Bye-Bye, Bong. Hello, Baby.
By A. O. SCOTT
The New York Times
June 1, 2007
Katherine Heigl and Seth Rogen in “Knocked Up.”
It may be a bit, um, premature to say so, but Judd Apatow’s “Knocked Up” strikes me as an instant classic, a comedy that captures the sexual confusion and moral ambivalence of our moment without straining, pandering or preaching. Like “The 40-Year-Old Virgin,” Mr. Apatow’s earlier film, it attaches dirty humor to a basically upright premise. While this movie’s barrage of gynecology-inspired jokes would have driven the prudes at the old Hays Office mad, its story, about a young man trying to do what used to be the very definition of the Right Thing, might equally have brought a smile of approval to the lips of the starchiest old-Hollywood censor.
The wonder of “Knocked Up” is that it never scolds or sneers. It is sharp but not mean, sweet but not soft, and for all its rowdy obscenity it rarely feels coarse or crude. What it does feel is honest: about love, about sex, and above all about the built-in discrepancies between what men and women expect from each other and what they are likely to get. Starting, as he did in “Virgin,” from a default position of anti-romantic cynicism, Mr. Apatow finds an unlikely route back into romance, a road that passes through failure and humiliation on its meandering way toward comic bliss.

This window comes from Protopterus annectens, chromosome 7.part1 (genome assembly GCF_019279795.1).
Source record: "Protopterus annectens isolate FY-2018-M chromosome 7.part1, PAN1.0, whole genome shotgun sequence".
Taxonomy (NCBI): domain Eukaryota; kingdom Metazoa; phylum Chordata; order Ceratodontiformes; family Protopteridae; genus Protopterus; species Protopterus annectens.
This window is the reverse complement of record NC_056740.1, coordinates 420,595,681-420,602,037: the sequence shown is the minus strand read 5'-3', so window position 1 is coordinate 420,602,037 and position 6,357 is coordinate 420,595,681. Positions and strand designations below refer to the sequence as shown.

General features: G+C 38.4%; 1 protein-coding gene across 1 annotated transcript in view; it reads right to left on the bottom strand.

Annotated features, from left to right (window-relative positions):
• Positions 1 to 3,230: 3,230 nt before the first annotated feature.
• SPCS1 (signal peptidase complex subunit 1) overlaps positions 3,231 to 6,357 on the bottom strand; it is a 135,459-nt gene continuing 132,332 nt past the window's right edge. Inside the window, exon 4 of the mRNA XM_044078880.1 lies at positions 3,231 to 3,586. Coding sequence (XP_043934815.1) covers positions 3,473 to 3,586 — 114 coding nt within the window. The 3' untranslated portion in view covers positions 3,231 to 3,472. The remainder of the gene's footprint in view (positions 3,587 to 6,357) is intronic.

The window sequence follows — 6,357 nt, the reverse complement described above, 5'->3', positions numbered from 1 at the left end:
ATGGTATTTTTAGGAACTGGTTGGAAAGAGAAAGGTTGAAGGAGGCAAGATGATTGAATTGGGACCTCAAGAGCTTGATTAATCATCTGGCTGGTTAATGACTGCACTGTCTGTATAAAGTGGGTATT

This improbable — and improbably persuasive — love story is embedded in what looks at first like a nest of sitcom clichés. The central would-be couple, Ben and Alison, represent the kind of schlub-babe pairing seen more frequently on television than anywhere else. Tall, blond and lovely, Alison (Katherine Heigl) has just been promoted to an on-air job at the E! cable network when she meets Ben (Seth Rogen) at a nightclub. He is a pudgy, unkempt stoner who lives with a group of goofball pals. Their ratty communal apartment doubles as the headquarters of their nascent Internet enterprise, a Web site that will collect and catalog movie scenes in which famous actresses appear naked. (It never occurs to them that someone else may already have come up with this ingenious idea. Why else was the Internet invented?)
But Ben, whatever his shortcomings, is friendly and unpretentious, and it does not entirely defy belief when Alison, beer goggles firmly in place, takes him home to bed. Or, rather, to her sister’s house, where she sleeps in a spare room. The sister, Debbie (played by the brilliant Leslie Mann, Mr. Apatow’s wife), is on hand to send darts of envy and disapproval in Alison’s direction and also, along with her husband, Pete (Paul Rudd), to incarnate both the ideal and the nightmare of heterosexual domesticity. Debbie is relentlessly critical, Pete is emotionally withdrawn, and together they dwell in a paradoxical state in which fulfillment — two charming young daughters, a big house with a pool, each other — seems indistinguishable from disappointment.
There is, as I’ve suggested, a certain familiarity to much of this: the bickering married couple; the competent, attractive young woman yoked to a slovenly and unambitious young man; the geeky slackers who communicate entirely through allusions to movies, comic books and old television shows. But Mr. Apatow, a creator of some of the best-loved, least-watched series in recent television history (notably “Freaks and Geeks” and “Undeclared”), has a sly way of subverting these familiar touchstones.